Terrence Malick won the Palme d’Or at Cannes in 2011 with “The Tree of Life,” a drama that’s widely considered one of the best Cannes winners in history. However, it turns out Malick’s magnum opus was not the original frontrunner among the competition jury members. Speaking to the French publication Liberation (via The Film Stage), Olivier Assayas confirms it was Lars von Trier’s “Melancholia” that most won over the jury’s heart. Assayas served on the jury alongside Robert De Niro, Jude Law, Uma Thurman, actress Martina Gusmán, producer Nansun Shi, writer Linn Ullmann, and filmmakers Mahamat-Saleh Haroun and Johnnie To. De Niro was the jury’s president, and Assayas said the actor was “rather unfamiliar with international cinema.”
According to the “Personal Shopper” and “Clouds of Sils Maria” director, only Jude Law and himself believed from the start that “The Tree of Life” was worthy of the Palme d’Or. The majority of jury members favored “Melancholia,” which Assayas had no complaints over because it’s a “magnificent” film. What led jury members to switch from team von Trier to team Malick? The answer is von Trier’s infamous “Melancholia” press conference.
“The other scandal was the press conference where Lars von Trier made an anti-Semitic joke,” Assayas said. “Everyone got on their high horse. My position was to say that I was not engaged as a morality judge, and that ‘Melancholia’ was magnificent. There were consequences on the record, as he was a serious contender for the [Palme d’Or]. At first, there were only two of us, Jude Law and I, who thought that Terrence Malick’s ‘The Tree of Life’ could also claim the highest prize. The reason other members joined our cause was because they had lost their favorite.”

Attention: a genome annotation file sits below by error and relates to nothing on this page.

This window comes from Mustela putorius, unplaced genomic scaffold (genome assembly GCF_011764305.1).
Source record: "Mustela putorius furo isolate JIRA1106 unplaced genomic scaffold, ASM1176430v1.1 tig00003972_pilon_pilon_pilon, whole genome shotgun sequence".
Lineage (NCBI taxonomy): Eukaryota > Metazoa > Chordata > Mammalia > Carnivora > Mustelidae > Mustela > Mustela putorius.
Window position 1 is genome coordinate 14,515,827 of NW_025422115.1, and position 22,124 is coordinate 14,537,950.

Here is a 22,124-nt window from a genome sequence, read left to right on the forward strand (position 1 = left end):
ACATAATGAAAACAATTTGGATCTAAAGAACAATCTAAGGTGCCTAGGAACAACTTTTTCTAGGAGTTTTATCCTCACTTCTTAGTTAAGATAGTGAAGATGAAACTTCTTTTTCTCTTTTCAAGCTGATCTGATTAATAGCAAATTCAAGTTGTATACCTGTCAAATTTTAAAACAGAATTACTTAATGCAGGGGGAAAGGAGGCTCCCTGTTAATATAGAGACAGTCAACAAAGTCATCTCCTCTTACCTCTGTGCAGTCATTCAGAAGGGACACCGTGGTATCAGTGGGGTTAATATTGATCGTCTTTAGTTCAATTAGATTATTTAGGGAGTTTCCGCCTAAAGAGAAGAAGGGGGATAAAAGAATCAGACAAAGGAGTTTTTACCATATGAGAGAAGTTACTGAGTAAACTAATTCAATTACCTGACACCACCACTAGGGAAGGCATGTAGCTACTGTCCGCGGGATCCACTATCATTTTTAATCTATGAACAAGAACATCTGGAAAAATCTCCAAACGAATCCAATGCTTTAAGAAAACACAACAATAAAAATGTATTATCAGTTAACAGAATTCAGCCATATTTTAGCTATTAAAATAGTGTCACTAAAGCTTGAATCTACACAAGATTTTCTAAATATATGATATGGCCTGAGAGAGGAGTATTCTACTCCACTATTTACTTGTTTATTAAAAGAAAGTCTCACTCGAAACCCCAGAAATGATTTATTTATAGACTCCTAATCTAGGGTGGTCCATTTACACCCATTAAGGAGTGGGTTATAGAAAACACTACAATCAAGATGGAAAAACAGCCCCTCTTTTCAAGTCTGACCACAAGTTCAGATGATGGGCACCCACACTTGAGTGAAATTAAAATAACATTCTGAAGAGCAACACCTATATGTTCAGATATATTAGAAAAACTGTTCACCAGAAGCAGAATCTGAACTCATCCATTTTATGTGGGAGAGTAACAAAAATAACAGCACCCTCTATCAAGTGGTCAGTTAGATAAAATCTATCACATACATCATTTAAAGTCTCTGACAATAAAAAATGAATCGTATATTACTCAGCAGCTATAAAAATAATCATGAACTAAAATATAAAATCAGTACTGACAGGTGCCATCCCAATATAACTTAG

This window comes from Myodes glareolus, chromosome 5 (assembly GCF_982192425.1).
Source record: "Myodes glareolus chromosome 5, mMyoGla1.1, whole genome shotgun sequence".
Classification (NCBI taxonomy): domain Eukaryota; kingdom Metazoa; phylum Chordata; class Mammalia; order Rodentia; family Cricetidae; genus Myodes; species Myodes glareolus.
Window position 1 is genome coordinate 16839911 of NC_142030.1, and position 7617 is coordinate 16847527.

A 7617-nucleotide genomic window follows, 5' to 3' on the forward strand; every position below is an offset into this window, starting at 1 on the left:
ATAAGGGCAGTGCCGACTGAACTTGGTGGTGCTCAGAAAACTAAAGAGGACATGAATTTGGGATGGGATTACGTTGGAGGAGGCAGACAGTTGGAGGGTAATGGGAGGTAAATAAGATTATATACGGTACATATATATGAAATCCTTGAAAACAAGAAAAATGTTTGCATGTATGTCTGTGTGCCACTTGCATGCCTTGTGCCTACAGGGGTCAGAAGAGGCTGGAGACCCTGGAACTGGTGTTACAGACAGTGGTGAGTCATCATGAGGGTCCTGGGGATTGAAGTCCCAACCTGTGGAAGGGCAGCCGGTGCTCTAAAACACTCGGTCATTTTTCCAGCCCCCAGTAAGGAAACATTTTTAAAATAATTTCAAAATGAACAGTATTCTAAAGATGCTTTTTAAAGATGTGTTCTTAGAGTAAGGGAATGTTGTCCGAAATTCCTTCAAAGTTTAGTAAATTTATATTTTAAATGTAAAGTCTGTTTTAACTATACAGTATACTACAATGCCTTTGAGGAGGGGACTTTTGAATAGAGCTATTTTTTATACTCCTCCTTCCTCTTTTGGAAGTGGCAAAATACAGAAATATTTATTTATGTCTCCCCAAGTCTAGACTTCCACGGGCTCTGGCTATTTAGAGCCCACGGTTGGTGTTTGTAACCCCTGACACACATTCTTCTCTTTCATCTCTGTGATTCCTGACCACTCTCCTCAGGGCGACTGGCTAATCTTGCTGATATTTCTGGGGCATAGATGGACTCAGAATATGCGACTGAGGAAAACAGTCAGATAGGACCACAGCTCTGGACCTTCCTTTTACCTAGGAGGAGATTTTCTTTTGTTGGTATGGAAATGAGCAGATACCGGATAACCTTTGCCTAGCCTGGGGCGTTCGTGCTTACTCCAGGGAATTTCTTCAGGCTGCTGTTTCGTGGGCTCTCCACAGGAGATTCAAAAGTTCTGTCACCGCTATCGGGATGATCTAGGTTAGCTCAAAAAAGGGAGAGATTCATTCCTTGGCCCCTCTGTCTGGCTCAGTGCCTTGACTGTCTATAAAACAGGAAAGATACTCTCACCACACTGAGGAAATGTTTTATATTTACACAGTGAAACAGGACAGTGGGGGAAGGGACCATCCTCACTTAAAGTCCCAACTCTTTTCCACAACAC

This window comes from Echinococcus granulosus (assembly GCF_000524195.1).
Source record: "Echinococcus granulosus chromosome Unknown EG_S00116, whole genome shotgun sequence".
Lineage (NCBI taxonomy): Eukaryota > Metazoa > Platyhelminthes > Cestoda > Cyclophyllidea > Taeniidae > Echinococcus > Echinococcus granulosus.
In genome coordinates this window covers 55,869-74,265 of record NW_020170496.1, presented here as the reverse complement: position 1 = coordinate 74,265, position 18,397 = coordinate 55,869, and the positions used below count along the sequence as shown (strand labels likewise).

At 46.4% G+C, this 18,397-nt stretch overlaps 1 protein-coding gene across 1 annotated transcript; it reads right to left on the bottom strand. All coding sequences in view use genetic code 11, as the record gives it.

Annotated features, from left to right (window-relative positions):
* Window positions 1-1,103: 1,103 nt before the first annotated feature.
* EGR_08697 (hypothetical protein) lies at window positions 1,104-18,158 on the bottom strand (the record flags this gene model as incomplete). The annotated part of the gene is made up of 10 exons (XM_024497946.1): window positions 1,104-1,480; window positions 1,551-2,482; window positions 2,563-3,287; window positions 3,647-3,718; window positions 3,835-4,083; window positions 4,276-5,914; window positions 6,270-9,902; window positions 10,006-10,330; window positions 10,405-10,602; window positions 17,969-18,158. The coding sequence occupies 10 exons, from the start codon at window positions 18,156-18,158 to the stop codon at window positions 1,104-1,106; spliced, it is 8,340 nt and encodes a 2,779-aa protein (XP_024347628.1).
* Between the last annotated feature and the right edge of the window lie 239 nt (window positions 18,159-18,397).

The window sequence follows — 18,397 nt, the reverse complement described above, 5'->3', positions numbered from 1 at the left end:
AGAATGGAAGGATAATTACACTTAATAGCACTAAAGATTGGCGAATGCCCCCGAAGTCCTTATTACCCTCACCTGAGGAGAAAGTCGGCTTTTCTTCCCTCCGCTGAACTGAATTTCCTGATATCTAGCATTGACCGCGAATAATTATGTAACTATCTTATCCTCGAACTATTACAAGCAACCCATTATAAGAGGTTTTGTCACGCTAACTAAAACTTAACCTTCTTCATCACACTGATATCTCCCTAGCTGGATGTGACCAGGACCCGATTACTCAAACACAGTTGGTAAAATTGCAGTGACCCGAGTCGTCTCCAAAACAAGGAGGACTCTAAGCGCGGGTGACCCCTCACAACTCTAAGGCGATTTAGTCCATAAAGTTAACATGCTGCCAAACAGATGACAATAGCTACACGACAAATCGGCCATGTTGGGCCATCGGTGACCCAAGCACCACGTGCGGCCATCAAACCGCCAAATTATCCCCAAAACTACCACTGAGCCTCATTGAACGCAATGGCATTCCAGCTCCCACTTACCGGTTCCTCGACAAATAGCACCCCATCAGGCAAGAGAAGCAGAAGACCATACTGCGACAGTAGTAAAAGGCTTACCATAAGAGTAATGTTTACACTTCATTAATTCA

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Von Trier made international headlines during the “Melancholia” press conference for joking about how he “understood” Hitler and could partly sympathize with the Nazi dictator. The press conference led Cannes organizers to declare von Trier a “persona non grata, with effect immediately,” temporarily banning the filmmaker from the festival. Von Trier returned in 2019 to premiere “The House That Jack Built,” although it did not play in competition.
Assayas’ jury ended up giving the Palme d’Or to “The Tree of Life,” but they were still able to honor “Melancholia” by awarding Kristen Dunst the Best Actress prize. Dunst said at the Cannes awards ceremony that von Trier’s comments “shocked and angered” her but maintained they were still friends. Speaking to IndieWire last October, Dunst recalled how she “got dragged for something somebody else said.” IndieWire named Dunst’s performance one of the best of the last decade.